are application software.
Application virus: A program written to damage or otherwise adversely affect a computer system and its
operations. Viruses can propagate through networks, floppy disks, e-mail, and so forth, and are designed
to be difficult to detect.
Audit trail: A system that monitors, records, and reports on the activities of computer program end users.
Back end: The server portion of the HMIS, which provides supporting technology. This technology is
normally inaccessible to end-users and is more tightly controlled because it contains all of an HMIS’s
Batch system structure: A network structure that allows program sites to upload (transfer) data to a
central data repository periodically (in batches) where they are aggregated with data from other programs.
Central server: A computer or group of computers that contains the main application software or
aggregate data in a distributed HMIS.
Central server organization: The organization that manages, maintains, and monitors HMIS data and
operations. This organization usually provides ongoing technical assistance to participating agencies.
Certificate authority: A third-party organization or company that issues digital certificates used to create
digital signatures and public-private key pairs. The Certificate Authority guarantees that the individual
granted the unique certificate is, in fact, whom he/she claims to be. Certificate Authorities are critical to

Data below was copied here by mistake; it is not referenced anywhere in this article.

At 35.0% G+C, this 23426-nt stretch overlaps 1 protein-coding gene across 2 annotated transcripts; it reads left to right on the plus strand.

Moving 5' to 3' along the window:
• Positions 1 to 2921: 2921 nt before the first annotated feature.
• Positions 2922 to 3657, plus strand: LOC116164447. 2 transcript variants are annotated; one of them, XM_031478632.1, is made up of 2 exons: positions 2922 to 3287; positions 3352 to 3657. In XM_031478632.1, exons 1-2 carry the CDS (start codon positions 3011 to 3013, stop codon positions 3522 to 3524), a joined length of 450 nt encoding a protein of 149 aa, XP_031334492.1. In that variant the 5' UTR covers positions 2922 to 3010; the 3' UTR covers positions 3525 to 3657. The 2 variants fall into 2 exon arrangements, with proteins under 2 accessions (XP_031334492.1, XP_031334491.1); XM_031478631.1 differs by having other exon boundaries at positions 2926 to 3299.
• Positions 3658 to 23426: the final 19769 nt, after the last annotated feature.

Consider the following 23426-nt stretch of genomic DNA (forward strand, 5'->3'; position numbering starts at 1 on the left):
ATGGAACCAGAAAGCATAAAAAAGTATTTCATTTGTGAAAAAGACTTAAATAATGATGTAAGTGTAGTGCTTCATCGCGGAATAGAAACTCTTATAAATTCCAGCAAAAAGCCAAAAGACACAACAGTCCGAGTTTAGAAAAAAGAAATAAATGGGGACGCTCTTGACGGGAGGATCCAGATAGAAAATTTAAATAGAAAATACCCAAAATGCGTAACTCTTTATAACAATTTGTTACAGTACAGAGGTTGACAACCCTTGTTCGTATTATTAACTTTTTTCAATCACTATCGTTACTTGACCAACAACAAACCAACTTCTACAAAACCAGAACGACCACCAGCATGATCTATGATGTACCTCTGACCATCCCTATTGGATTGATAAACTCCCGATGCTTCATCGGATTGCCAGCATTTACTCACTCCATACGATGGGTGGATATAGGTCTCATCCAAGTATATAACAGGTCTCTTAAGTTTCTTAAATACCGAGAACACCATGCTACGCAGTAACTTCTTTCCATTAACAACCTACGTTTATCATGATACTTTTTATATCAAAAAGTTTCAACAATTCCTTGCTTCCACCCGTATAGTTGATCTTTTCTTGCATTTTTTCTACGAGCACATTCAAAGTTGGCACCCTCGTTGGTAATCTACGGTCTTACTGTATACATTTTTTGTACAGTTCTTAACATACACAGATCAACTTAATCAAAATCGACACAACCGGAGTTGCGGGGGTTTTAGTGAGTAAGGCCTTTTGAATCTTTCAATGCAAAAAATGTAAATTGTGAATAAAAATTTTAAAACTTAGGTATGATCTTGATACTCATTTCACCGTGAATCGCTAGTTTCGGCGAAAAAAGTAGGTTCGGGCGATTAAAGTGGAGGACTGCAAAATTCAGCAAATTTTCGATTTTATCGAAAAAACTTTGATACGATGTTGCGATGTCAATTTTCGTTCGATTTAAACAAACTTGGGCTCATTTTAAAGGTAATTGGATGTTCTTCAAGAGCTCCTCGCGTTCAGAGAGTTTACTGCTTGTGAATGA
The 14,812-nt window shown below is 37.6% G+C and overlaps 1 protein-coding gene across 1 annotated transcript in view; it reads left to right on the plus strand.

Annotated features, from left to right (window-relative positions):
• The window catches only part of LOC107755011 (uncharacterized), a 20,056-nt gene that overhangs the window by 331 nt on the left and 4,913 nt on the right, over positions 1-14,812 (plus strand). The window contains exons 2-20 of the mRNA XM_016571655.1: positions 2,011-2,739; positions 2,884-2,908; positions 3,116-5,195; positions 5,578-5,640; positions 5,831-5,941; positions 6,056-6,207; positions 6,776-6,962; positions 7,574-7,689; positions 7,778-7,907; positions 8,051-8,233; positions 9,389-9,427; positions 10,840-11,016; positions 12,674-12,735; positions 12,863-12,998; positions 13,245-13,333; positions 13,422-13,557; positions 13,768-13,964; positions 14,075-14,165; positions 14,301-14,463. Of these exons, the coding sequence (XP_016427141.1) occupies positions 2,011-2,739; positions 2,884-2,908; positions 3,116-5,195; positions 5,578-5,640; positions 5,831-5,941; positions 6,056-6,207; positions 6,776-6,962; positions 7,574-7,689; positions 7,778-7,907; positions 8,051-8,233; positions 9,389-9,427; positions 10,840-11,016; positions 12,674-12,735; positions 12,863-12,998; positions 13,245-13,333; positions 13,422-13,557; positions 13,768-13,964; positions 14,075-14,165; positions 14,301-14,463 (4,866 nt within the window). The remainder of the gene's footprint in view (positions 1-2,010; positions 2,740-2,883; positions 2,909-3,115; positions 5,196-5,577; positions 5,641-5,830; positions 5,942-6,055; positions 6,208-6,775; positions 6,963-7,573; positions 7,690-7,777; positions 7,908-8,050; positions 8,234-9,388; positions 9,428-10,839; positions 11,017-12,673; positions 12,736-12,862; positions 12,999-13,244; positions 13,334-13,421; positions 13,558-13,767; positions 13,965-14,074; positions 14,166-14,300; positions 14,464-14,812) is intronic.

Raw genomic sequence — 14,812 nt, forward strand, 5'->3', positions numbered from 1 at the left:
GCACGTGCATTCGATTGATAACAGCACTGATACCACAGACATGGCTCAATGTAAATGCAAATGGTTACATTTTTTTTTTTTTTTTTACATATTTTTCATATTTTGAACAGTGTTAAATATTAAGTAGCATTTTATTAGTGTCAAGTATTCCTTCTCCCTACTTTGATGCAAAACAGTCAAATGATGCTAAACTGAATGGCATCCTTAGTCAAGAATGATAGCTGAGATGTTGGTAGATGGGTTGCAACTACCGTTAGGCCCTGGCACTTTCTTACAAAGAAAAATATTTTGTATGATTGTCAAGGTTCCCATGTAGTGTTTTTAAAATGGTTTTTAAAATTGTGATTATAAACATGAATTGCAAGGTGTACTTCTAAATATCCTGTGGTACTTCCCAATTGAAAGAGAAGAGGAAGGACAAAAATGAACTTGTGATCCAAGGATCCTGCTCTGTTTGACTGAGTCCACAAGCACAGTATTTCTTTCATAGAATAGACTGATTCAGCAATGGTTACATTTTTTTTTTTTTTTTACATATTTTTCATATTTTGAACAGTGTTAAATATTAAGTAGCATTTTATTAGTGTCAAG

data security and electronic commerce because they guarantee that the two parties exchanging
information are whom they claim to be.
Client computer: The equipment that the end user utilizes to access the HMIS, also called a workstation.
Most often referred to as a desktop personal computer, it is normally connected to a server to access
Client confidentiality: Except as provided by law or incorporated in properly executed consent, a client’s
right to guaranteed privacy of the personal information that is stored within the HMIS.
Glossary - 86
Client consent: Oral permission to participate in the HMIS (or, in the case of information that is required
by program funders, acknowledgment that the information is being collected, stored, and aggregated for
reporting purposes within the HMIS). Written consent is written permission to share personal information
that is stored in the HMIS with another agency. The HMIS client consent form should explicitly state how
the data will be collected, shared, and used, and explain a client’s right to protect and limit its use.
Client-level data: Data about an individual HMIS client.
Client/server system: Architecture in which the client and server computers are connected via a LAN or